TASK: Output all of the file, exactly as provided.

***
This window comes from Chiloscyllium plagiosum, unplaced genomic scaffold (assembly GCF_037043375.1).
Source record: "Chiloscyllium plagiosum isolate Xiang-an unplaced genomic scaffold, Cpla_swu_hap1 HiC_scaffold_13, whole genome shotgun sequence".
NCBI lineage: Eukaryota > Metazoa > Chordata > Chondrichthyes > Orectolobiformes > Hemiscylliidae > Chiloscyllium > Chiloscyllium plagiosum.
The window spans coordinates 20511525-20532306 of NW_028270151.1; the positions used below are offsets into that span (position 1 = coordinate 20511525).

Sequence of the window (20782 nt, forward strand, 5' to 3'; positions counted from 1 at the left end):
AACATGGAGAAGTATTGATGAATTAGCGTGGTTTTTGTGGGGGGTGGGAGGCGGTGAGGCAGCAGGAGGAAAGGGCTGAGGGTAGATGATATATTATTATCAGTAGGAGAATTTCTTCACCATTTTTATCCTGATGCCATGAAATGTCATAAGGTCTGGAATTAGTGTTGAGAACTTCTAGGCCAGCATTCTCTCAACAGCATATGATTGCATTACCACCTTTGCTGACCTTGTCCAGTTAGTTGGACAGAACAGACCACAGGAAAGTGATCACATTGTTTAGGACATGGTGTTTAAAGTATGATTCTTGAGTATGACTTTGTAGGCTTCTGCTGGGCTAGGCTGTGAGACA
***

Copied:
This window comes from Chiloscyllium plagiosum, unplaced genomic scaffold (assembly GCF_037043375.1).
Source record: "Chiloscyllium plagiosum isolate Xiang-an unplaced genomic scaffold, Cpla_swu_hap1 HiC_scaffold_13, whole genome shotgun sequence".
NCBI lineage: Eukaryota > Metazoa > Chordata > Chondrichthyes > Orectolobiformes > Hemiscylliidae > Chiloscyllium > Chiloscyllium plagiosum.
The window spans coordinates 20511525-20532306 of NW_028270151.1; the positions used below are offsets into that span (position 1 = coordinate 20511525).

Sequence of the window (20782 nt, forward strand, 5' to 3'; positions counted from 1 at the left end):
AACATGGAGAAGTATTGATGAATTAGCGTGGTTTTTGTGGGGGGTGGGAGGCGGTGAGGCAGCAGGAGGAAAGGGCTGAGGGTAGATGATATATTATTATCAGTAGGAGAATTTCTTCACCATTTTTATCCTGATGCCATGAAATGTCATAAGGTCTGGAATTAGTGTTGAGAACTTCTAGGCCAGCATTCTCTCAACAGCATATGATTGCATTACCACCTTTGCTGACCTTGTCCAGTTAGTTGGACAGAACAGACCACAGGAAAGTGATCACATTGTTTAGGACATGGTGTTTAAAGTATGATTCTTGAGTATGACTTTGTAGGCTTCTGCTGGGCTAGGCTGTGAGACA